Monday, March 12, 2012
U.S. Nuclear Industry Operates as if Fukushima Never Happened
By Press Action
"They shouldn’t build things they can’t control,” -Japanese farmer Muneo Kano, whose farm 28 miles from the Fukushima Dai-ichi nuclear plant has been deemed too contaminated for farming
Both Democrats and Republicans have had a long love affair with commercial nuclear power, and the relationship is showing no signs of losing steam. Since the 1950s, members of both parties have enthusiastically lavished electric utility companies with expensive gifts, ranging from subsidies to protection from liability for disasters to loan guarantees, all underwritten by U.S. taxpayers.
The political calculus is simple: nuclear power enjoys unanimous support in Washington. Try to name one member of the U.S. Senate or House of Representatives who favors shutting down the nation’s 104 commercial nuclear reactors. Federal agencies, from the Atomic Energy Commission to the Department of Energy to the Nuclear Regulatory, have worked diligently through the years to promote nuclear power. At the state level, support for nuclear power also is extremely strong, although there are some politicians—albeit a tiny number—who have publicly called for the closure of certain nuclear plants.
On the one-year anniversary of the start of the nuclear disaster at the Fukushima Dai-ichi nuclear power plant in Japan, one would assume a voice in official Washington would have emerged calling for an end to the nation’s experiment with nuclear power. In Germany, government officials made the decision to phase out nuclear power by 2022 in response to Fukushima. There’s no such sentiment among the ruling elite in the United States. Locating a member of Congress opposed to the continued operation of nuclear power plants is as hard as finding a lawmaker who favors breaking ties with Israel over its mistreatment of Palestinians for the last 60 years. In fact, it’s more than hard, it’s impossible.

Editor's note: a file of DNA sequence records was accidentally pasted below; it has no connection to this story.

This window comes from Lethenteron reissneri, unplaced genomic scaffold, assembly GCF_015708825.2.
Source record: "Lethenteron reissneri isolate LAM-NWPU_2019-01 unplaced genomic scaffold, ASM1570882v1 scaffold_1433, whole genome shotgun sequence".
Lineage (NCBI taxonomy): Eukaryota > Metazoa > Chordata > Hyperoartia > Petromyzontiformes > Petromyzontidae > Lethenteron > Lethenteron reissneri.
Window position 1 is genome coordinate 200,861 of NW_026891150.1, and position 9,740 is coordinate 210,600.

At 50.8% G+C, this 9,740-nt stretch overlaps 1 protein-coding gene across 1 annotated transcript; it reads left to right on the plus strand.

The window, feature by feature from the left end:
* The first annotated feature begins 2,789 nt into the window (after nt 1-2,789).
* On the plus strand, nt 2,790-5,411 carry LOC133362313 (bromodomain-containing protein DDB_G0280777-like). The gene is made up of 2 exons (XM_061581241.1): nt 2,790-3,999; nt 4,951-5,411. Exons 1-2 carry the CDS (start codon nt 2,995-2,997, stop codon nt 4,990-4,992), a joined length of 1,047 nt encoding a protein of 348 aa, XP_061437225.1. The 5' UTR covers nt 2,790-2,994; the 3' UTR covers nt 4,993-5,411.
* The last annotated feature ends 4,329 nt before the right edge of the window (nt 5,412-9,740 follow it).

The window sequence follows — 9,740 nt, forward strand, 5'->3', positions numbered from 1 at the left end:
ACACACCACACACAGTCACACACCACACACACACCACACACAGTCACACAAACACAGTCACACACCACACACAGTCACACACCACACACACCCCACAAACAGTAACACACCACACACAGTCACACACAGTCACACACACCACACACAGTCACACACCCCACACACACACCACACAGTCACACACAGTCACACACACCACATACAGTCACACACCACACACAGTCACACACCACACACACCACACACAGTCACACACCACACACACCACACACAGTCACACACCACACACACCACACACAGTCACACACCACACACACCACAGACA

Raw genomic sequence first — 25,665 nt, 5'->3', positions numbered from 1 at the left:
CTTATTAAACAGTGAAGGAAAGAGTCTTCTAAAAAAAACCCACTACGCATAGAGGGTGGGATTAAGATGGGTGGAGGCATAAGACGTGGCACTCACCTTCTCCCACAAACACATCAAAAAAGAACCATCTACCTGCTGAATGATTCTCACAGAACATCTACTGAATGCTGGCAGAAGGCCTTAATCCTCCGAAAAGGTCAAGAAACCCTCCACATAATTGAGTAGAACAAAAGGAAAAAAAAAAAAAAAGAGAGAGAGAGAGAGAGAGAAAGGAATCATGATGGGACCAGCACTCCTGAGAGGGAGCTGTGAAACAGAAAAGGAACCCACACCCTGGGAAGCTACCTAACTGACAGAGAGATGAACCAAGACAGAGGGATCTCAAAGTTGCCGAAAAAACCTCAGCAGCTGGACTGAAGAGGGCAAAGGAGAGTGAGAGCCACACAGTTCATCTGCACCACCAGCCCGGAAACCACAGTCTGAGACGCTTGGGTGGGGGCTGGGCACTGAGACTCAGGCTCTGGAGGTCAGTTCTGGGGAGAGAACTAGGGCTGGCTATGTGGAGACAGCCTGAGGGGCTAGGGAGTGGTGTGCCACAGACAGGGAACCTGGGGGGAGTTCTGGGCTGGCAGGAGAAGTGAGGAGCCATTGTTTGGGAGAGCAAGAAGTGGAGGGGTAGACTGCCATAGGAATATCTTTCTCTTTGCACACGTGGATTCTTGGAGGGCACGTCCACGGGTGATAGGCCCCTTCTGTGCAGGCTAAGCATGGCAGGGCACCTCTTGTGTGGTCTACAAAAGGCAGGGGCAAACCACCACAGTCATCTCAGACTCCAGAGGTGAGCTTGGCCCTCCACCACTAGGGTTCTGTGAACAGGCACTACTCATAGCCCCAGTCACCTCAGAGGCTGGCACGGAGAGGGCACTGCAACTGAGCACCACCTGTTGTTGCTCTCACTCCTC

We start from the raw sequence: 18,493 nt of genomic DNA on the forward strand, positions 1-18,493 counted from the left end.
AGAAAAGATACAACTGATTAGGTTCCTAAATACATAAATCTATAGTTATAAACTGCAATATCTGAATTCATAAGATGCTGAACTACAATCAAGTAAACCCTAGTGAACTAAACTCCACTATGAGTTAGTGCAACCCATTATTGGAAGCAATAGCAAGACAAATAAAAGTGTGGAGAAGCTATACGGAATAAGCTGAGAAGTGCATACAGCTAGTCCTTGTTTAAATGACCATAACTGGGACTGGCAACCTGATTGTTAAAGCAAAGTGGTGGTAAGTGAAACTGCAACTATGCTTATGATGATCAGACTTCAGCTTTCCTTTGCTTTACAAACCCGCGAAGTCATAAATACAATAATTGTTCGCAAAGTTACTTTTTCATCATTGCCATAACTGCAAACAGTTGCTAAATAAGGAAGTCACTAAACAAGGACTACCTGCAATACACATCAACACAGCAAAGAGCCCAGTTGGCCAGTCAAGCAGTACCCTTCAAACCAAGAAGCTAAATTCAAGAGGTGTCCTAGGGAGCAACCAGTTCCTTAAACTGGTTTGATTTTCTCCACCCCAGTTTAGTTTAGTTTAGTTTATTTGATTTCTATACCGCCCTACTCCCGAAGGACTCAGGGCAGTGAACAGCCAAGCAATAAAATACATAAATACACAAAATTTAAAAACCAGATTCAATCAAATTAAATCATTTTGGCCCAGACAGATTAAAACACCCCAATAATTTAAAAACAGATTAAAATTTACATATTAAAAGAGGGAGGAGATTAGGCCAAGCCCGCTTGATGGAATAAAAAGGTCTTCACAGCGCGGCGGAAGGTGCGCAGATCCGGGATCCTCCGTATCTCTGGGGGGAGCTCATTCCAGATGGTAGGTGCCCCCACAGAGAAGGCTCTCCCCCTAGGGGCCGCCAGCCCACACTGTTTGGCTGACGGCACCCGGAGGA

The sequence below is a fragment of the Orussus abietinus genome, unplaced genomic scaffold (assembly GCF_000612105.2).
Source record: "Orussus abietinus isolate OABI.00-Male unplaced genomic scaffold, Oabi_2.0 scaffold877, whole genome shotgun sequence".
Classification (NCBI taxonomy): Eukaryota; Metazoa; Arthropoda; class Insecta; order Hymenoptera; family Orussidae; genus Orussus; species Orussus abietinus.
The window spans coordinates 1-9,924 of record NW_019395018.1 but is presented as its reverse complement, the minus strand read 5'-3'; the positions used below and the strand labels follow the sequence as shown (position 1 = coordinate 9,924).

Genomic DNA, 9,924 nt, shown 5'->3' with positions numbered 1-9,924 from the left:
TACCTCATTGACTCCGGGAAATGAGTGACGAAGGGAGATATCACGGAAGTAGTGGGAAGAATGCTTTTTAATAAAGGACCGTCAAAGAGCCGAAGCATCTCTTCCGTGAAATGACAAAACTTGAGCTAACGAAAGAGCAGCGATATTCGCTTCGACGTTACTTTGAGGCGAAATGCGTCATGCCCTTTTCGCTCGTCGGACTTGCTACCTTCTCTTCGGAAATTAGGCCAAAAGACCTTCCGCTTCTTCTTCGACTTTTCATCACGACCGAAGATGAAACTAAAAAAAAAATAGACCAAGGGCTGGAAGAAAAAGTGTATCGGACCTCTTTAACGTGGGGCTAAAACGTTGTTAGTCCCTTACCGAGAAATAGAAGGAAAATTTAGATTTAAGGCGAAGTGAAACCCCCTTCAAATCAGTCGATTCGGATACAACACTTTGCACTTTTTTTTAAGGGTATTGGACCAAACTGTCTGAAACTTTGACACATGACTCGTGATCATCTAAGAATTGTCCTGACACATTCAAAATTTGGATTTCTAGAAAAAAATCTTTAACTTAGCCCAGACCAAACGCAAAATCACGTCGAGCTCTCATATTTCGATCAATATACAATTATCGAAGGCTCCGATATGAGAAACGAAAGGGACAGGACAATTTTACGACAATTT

It’s very rare to find an issue where there is a noteworthy difference between Democrats and Republicans. When there are differences, they tend to be subtle, although party officials and the corporate media will attempt to sensationalize a slight difference to create an impression that the U.S. political system permits honest and real debate.
On the issue of U.S. wars abroad, for example, Republicans and a huge number of Democrats are willing to pursue their imperial ambitions in full view of the international community, while liberal lawmakers prefer to keep their imperial agenda hidden behind the cloak of multilateralism. The ruling elite prefers to keep the range of permissible debate as narrow as possible. Just take a look at the almost unanimous support among both Democrats and Republicans for the Federal Restricted Buildings and Grounds Improvement Act of 2011, anti-free speech legislation that President Obama signed into law on March 8.
As with their Republican counterparts, every Democratic presidential administration of the last hundred years has been beholden to the interests of Corporate America. Serving the interests of big business often results in incredible handouts to private corporations. Despite his Republican philosophy of a free-market approach, President Dwight Eisenhower, with the blessing of Congress, poured billions of tax dollars into the development of nuclear power. Presidents John Kennedy and Lyndon Johnson, both Democrats, would follow suit with similar levels of support for the industry.
“It was only with government-insurance guarantees, fuel subsidies, and lavish research and development help that commercial atomic power moved ahead,” Harvey Wasserman and Norman Solomon wrote in their 1982 book, Killing Our Own: The Disaster of America’s Experience with Atomic Radiation. “Even at that, private utilities did not become heavily involved until faced with the threat of being squeezed out of business by federal competition in the form of the Tennessee Valley Authority and other government-owned utilities.”
With a few exceptions, electric utility executives were worried about the dangers of a nuclear accident and the risks of sinking so much capital into an untested technology. But the federal government pushed hard for using the knowledge gained from the nation’s atomic weapons program to build a nuclear power program.
Atoms for Peace